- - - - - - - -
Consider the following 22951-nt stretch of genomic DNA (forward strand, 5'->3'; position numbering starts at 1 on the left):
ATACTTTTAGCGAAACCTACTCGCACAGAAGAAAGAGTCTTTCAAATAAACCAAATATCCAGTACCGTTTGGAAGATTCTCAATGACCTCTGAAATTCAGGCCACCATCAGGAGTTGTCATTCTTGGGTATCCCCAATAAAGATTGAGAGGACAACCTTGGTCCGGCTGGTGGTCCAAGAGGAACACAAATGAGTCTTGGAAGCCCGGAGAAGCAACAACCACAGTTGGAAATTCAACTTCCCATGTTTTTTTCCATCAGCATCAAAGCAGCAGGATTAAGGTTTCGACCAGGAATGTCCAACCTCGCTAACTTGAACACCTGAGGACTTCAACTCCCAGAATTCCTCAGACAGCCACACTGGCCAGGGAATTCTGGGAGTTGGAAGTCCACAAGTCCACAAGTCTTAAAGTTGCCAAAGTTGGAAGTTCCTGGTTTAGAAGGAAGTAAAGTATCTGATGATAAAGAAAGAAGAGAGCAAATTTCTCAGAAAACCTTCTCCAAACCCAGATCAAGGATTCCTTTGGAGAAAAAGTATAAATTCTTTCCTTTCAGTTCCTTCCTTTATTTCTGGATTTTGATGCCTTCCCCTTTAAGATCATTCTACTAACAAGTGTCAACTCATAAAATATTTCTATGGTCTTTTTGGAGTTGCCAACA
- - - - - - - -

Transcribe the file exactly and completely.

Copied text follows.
Consider the following 22951-nt stretch of genomic DNA (forward strand, 5'->3'; position numbering starts at 1 on the left):
ATACTTTTAGCGAAACCTACTCGCACAGAAGAAAGAGTCTTTCAAATAAACCAAATATCCAGTACCGTTTGGAAGATTCTCAATGACCTCTGAAATTCAGGCCACCATCAGGAGTTGTCATTCTTGGGTATCCCCAATAAAGATTGAGAGGACAACCTTGGTCCGGCTGGTGGTCCAAGAGGAACACAAATGAGTCTTGGAAGCCCGGAGAAGCAACAACCACAGTTGGAAATTCAACTTCCCATGTTTTTTTCCATCAGCATCAAAGCAGCAGGATTAAGGTTTCGACCAGGAATGTCCAACCTCGCTAACTTGAACACCTGAGGACTTCAACTCCCAGAATTCCTCAGACAGCCACACTGGCCAGGGAATTCTGGGAGTTGGAAGTCCACAAGTCCACAAGTCTTAAAGTTGCCAAAGTTGGAAGTTCCTGGTTTAGAAGGAAGTAAAGTATCTGATGATAAAGAAAGAAGAGAGCAAATTTCTCAGAAAACCTTCTCCAAACCCAGATCAAGGATTCCTTTGGAGAAAAAGTATAAATTCTTTCCTTTCAGTTCCTTCCTTTATTTCTGGATTTTGATGCCTTCCCCTTTAAGATCATTCTACTAACAAGTGTCAACTCATAAAATATTTCTATGGTCTTTTTGGAGTTGCCAACA